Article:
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Amazon, Microsoft, and Alibaba: How three leading internet giants are using blockchain

How have present-day internet giants adopted blockchain technology, and where might new ideas find utility? We explore how Amazon, Microsoft, and Alibaba have used distributed ledgers.

Written by Bryan Smith Published on

While blockchain might succeed in introducing new decentralized applications and technologies, few modern-day internet giants have shown a willingness to tackle distributed ledger technology, or accept technologies themselves.

The first semester of 2018 has, however, introduced three key players to blockchain technology – and now Amazon, Microsoft, and Alibaba have each readied their own foray into blockchain.

How have these three giants explored blockchain technology, and how might new use cases emerge from such giant firms in the future?

Amazon

While for years rumors have circulated that pictured Amazon accepting Bitcoin, the internet giant purchased three new cryptocurrency-related domains earlier this year.

The news follows on from 2013, when Amazon first purchased the domain amazonbitcoin.com – at present, the address redirects to Amazon.com.

Amazon now officially owns the domains amazonethereum.com, amazoncryptocurrency.com, amazoncryptocurrencies.com.

It remains uncertain as to what the giant’s plans are, or whether the company has either any plans to accept digital currencies as a payment method. One far more speculative hypothesis – and unsupported by any concrete evidence – could be that the firm is investigating launching its own cryptocurrency exchange.

However, the internet giant has proved it isn’t willing to be left behind in the development of new tools to support cryptocurrency users.

According to a document released by the US Patent and Trademark Office (USPTO), Amazon was granted a patent earlier this year which will allow users to receive cryptocurrency transactions data as it happens.

The patent revealed that Amazon developed technology for processing large-scale data streaming with relatively low latency. This, in addition, allows Amazon developers to “build real-time dashboards, capture exceptions and generate alerts, drive recommendations, and make other real-time business or operational decisions”.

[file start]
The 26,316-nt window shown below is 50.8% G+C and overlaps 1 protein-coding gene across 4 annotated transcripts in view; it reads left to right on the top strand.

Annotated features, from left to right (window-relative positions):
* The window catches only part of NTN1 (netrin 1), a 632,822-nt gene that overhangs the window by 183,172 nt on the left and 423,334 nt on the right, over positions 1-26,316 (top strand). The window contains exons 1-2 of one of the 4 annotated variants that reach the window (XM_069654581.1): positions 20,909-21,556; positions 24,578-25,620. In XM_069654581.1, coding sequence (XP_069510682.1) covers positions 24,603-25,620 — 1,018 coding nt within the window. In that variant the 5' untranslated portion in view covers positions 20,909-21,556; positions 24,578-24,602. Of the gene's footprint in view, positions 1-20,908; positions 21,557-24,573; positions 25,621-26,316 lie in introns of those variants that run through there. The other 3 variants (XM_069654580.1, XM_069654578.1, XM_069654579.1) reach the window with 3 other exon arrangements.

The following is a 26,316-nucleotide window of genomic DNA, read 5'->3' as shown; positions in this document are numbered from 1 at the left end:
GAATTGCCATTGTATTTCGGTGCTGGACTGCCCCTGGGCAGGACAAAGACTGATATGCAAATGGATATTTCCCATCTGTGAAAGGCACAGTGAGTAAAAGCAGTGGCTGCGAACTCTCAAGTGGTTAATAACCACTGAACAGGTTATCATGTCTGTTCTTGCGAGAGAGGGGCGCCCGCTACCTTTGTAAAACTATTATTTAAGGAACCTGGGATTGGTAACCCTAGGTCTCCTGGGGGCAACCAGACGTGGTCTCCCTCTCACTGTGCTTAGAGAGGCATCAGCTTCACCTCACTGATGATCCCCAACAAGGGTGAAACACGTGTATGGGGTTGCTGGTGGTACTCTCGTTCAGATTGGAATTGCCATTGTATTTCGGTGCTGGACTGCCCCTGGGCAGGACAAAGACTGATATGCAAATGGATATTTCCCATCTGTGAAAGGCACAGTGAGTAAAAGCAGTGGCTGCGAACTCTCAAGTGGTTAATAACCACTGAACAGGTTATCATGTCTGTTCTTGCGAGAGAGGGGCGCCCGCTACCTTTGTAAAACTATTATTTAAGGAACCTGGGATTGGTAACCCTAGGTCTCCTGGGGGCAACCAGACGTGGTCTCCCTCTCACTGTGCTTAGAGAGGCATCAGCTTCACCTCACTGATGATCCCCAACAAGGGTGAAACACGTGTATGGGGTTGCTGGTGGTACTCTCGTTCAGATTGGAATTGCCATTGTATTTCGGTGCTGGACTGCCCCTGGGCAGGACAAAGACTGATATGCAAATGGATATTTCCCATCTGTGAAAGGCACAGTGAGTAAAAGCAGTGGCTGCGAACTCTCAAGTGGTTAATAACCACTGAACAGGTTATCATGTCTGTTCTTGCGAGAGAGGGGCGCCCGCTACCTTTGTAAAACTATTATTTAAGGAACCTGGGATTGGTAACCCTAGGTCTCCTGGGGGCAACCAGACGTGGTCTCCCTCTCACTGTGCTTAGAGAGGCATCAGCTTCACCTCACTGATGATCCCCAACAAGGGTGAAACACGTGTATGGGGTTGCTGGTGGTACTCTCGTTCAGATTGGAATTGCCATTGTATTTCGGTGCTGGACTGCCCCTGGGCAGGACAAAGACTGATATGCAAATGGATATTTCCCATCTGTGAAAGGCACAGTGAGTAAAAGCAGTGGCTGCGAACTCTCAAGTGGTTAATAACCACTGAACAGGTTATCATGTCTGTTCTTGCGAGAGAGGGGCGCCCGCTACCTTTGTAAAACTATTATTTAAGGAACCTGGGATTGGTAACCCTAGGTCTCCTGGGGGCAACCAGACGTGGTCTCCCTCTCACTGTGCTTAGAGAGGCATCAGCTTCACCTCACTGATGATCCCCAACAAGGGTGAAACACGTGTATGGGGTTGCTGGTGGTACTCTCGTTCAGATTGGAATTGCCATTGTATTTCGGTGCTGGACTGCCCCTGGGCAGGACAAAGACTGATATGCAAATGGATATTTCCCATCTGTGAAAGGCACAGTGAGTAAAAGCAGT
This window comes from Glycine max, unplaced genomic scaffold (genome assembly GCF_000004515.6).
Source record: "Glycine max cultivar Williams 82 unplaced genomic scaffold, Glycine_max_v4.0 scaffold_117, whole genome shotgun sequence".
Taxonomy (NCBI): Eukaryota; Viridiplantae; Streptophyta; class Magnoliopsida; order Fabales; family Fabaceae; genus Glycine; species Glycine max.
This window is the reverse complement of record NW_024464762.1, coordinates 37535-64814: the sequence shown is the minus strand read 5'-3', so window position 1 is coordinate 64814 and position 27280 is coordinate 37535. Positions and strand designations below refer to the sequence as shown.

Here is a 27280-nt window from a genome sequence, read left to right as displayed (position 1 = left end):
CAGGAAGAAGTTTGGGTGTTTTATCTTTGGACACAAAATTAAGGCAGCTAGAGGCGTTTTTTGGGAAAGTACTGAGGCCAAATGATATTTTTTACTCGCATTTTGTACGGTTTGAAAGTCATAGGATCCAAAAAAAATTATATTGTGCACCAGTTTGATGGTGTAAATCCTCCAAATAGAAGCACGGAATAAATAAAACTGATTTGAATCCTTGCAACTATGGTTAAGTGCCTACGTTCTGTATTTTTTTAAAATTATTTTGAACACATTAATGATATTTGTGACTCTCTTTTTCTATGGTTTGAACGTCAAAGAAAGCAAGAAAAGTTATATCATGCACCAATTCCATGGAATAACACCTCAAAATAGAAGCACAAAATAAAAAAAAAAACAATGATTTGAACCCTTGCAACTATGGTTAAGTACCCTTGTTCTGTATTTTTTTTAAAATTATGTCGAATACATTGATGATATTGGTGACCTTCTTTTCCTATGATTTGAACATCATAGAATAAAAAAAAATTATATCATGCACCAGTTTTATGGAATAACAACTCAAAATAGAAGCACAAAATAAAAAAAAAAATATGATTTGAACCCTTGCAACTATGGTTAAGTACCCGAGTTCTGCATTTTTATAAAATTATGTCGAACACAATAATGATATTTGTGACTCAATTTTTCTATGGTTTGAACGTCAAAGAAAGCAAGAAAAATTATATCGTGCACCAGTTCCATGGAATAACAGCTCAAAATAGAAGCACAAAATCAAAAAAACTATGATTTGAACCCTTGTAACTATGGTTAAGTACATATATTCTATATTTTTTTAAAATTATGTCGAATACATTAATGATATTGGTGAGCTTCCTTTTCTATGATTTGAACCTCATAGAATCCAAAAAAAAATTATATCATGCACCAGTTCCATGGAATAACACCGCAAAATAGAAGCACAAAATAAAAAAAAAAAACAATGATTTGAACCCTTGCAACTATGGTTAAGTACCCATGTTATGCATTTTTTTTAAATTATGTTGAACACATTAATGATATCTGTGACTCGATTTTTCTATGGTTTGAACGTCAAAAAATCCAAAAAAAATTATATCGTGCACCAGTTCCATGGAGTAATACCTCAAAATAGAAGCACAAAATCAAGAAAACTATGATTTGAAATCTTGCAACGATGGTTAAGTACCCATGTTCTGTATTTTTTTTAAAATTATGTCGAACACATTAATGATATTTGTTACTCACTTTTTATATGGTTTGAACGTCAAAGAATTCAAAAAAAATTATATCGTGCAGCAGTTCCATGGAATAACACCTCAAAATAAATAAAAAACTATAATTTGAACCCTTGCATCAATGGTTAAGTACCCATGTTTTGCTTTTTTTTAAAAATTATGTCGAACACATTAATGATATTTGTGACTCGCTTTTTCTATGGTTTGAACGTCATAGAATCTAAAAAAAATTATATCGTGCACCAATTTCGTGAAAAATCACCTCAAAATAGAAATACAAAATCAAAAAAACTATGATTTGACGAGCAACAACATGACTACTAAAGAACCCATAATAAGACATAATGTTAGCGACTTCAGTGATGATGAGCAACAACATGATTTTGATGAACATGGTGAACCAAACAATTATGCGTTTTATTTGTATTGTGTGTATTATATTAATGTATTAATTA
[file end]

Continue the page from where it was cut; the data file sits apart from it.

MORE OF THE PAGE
The multiple services offered by Amazon would be able to process the data information from various sources, such as “web site click-streams, marketing and financial information, manufacturing instrumentation and social media, operational logs, metering data and so forth”.

Microsoft

During the 2018 World Economic Forum, Microsoft, the United Nations, and Hyperledger announced a joint bid to develop digital identities by leveraging blockchain technology.

In an official blog post, Microsoft’s Identity Division opined its view that blockchain technology is the correct medium to store maintain, protect, and distribute a user’s information in a tamper-proof environment.

The company confirmed that it would proceed to ‘explore possibilities’ within its Microsoft Authenticator app, which users can employ to manage their two-factor authentication needs when signing into websites.

Together, Microsoft, the United Nations, and Hyperledger will co-operatively rework how private persons can hold ownership over their personal data by leveraging blockchain technology under the banner of the ID2020 Alliance.

ID2020 would see conglomerates and governmental structures collaborate to create an authentication process for people and institutions, wherein users could be able to store their personal identity documents.

The Alliance has now received a $1 million USD donation from Microsoft alongside contributions made from Accenture and the Rockefeller Foundation.

Microsoft and Accenture unveiled a blockchain prototype for the ID2020 Alliance in June of 2017, while the United Nations has used the Ethereum blockchain to distribute essential supplies to refugees in Syria.

Alibaba

Massive e-commerce company Alibaba announced the launch of a trial platform earlier this year, which will see orders made through the company’s new initiative – the Food Trust Framework – in an attempt to improve supply chain tracking.

The new pilot program will use blockchain technology in order to track food shipments to China from Australian and New Zealand at first.

Alibaba hopes that, if the pilot takes off with success, all international supply chains applied across the Alibaba Group of e-commerce could be based on the blockchain framework developed for the project.

Alvin Liu, the Alibaba Group general manager of T-Mall Import & Export, has said that the activity of food fraud “is a significant global challenge, particularly with the growing complexity of supply chains“.

Alibaba aims to attain supply chain traceability and transparency from the start of a shipment until the end with the platform, which will ultimately improve consumer confidence and create a “trusted” environment for international commerce across Alibaba’s T-Mall Global systems.

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Written by

South African technology journalist, podcaster, photographer and filmmaker. Hodling - BTC, NEO, ETH.@bryansmithsa

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